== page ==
This morning I’ll be going through a new set of books. Everything that I’ll teach Olivia this year is brand new to me. It’s like meeting new friends for the first time. Most of these books are still strangers to me, but I know that by the end of the year I’ll be very familiar with them and will have mixed feelings about putting them away just as I did this year’s.

But, the sweetest experience of this whole transition was late yesterday afternoon. I opened a tub and began pulling out books from our first year of homeschooling, books that were packed away nearly five years ago. As I lifted the books from the tub, the stories we read aloud together came flooding back to my memory. With each history book came a remembrance of the sounds of Olivia and Angela acting out what they were learning as they played together. This year Angela and Steven will be going through it together, since Angela doesn’t remember much of what she learned as a four-year-old. I can only imagine the precious times they will have exploring the history and stories that are going to come alive for them this year!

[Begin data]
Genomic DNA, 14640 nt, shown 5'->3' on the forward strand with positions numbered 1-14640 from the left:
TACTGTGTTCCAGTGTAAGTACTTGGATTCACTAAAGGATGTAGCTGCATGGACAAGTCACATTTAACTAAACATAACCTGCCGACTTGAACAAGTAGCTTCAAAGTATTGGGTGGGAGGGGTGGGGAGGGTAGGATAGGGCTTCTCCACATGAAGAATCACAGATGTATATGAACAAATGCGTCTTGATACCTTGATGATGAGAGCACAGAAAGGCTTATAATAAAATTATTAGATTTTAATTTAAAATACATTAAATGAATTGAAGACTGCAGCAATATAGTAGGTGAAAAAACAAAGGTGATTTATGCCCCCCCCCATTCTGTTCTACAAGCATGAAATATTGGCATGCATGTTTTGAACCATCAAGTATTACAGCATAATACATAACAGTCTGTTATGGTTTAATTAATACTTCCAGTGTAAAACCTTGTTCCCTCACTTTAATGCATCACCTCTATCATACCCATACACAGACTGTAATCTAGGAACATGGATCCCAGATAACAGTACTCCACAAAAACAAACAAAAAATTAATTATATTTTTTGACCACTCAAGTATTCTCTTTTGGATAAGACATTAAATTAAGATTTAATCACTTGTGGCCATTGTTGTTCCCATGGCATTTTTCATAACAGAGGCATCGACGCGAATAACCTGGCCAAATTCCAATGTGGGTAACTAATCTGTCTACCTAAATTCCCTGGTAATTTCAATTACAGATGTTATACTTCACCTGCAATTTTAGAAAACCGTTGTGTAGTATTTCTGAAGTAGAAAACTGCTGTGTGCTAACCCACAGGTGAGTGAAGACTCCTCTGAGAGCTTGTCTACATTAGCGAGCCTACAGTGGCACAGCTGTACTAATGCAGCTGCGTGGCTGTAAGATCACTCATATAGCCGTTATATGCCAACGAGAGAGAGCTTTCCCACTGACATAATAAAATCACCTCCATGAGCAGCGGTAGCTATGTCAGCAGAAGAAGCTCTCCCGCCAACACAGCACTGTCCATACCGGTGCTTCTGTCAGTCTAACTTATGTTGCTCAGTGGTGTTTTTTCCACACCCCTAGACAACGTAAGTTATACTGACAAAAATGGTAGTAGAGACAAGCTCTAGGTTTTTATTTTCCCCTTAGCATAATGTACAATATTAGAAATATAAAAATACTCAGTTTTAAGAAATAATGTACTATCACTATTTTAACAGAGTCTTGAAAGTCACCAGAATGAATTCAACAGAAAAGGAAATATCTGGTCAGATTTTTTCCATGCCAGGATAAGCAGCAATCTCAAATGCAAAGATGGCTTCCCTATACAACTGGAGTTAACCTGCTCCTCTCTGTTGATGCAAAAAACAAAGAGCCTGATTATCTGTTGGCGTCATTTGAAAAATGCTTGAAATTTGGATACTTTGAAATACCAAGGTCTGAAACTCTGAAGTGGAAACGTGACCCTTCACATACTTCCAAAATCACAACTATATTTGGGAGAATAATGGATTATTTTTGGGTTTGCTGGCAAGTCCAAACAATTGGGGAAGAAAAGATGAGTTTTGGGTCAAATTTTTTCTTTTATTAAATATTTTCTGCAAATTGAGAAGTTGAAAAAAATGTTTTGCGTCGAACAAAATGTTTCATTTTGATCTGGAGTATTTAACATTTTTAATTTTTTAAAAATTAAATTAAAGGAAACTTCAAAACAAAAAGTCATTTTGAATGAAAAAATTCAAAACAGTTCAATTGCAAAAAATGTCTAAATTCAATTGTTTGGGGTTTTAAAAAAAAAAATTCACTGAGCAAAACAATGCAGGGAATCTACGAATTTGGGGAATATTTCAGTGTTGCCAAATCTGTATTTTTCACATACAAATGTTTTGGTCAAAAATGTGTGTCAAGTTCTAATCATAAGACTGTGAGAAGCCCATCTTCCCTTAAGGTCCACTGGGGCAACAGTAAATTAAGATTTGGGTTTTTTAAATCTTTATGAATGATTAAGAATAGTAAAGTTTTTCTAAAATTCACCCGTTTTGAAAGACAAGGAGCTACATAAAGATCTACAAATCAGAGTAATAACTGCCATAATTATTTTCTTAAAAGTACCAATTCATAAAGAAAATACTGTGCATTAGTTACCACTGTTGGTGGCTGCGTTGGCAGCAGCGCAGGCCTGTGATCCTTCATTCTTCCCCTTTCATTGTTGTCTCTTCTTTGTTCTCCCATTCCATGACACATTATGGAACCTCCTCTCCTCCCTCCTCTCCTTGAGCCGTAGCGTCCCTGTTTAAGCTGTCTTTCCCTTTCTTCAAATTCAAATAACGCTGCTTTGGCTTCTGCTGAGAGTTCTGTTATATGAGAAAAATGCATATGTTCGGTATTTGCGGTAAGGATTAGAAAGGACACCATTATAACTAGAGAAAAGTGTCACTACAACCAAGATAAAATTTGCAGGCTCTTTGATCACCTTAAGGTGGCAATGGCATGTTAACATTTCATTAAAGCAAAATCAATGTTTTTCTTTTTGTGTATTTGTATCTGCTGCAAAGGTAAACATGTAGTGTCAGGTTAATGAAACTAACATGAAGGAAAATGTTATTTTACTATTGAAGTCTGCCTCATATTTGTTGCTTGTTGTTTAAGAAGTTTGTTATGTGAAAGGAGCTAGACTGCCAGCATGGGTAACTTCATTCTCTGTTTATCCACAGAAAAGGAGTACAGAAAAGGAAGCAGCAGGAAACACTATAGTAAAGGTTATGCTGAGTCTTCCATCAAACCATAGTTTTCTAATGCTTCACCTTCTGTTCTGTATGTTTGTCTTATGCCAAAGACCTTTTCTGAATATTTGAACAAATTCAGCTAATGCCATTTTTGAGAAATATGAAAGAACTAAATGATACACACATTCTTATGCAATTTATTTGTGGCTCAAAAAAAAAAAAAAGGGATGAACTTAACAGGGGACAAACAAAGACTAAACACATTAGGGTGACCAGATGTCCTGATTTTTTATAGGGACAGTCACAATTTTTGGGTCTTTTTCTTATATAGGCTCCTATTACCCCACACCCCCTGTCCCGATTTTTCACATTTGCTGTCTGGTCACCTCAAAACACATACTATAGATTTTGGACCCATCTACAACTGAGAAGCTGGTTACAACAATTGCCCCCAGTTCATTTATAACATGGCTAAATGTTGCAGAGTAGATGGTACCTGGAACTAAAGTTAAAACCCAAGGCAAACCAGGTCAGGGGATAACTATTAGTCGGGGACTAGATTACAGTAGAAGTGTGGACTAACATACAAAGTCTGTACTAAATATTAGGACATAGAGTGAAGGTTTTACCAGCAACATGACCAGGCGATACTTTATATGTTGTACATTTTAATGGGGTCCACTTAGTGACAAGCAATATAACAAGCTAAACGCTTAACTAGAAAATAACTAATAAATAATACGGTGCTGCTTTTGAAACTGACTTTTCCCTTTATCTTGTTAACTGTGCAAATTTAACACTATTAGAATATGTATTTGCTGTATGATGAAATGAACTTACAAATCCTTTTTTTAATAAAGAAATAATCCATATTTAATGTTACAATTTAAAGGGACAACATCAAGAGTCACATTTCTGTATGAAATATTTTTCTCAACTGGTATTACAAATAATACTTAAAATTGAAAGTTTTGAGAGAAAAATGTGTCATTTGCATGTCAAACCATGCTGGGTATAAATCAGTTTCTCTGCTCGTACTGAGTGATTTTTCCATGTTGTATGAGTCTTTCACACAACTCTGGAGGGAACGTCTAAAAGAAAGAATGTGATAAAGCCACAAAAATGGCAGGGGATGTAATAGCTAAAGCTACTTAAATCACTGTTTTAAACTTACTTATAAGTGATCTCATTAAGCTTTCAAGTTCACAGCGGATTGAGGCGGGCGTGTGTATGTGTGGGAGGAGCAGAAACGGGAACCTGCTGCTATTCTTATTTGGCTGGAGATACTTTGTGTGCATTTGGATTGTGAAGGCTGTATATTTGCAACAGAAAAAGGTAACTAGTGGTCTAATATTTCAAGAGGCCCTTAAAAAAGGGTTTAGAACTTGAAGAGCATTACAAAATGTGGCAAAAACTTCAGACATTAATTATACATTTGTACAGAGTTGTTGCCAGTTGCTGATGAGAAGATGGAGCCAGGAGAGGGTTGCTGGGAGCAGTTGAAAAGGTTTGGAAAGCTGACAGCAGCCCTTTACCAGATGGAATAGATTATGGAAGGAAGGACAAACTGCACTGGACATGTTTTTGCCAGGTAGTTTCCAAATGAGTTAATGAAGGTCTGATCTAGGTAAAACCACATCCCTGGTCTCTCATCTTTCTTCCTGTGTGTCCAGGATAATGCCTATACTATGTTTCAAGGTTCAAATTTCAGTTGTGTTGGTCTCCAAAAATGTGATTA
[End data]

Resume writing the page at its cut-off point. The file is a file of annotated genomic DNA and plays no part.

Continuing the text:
Old is going. New and old are both coming. And in the middle, there is chaos.

Several thoughts come to mind as I process all of this.

  1. Sometimes we have to let go. Experiences and things learned are precious. But, if we continue to hang on to the old, we will never get to enjoy the new. The old will grow stale and we might even lose our delight in what once was very precious to us. Letting go can be the best way to hold those precious memories.

  2. Sometimes the old comes back. There are times when we get to relive the delight and the joy, often with brand new experiences along the way. But we never would have been able to enjoy such a revival were it not for letting go in the first place.

  3. New is good. It grows us. It challenges us. It opens new horizons to us. And, it allows us to appreciate the old that much more as we remember it with more open eyes. It allows us to delight more in the old that comes back for a visit now and then. Yes, we definitely need the new.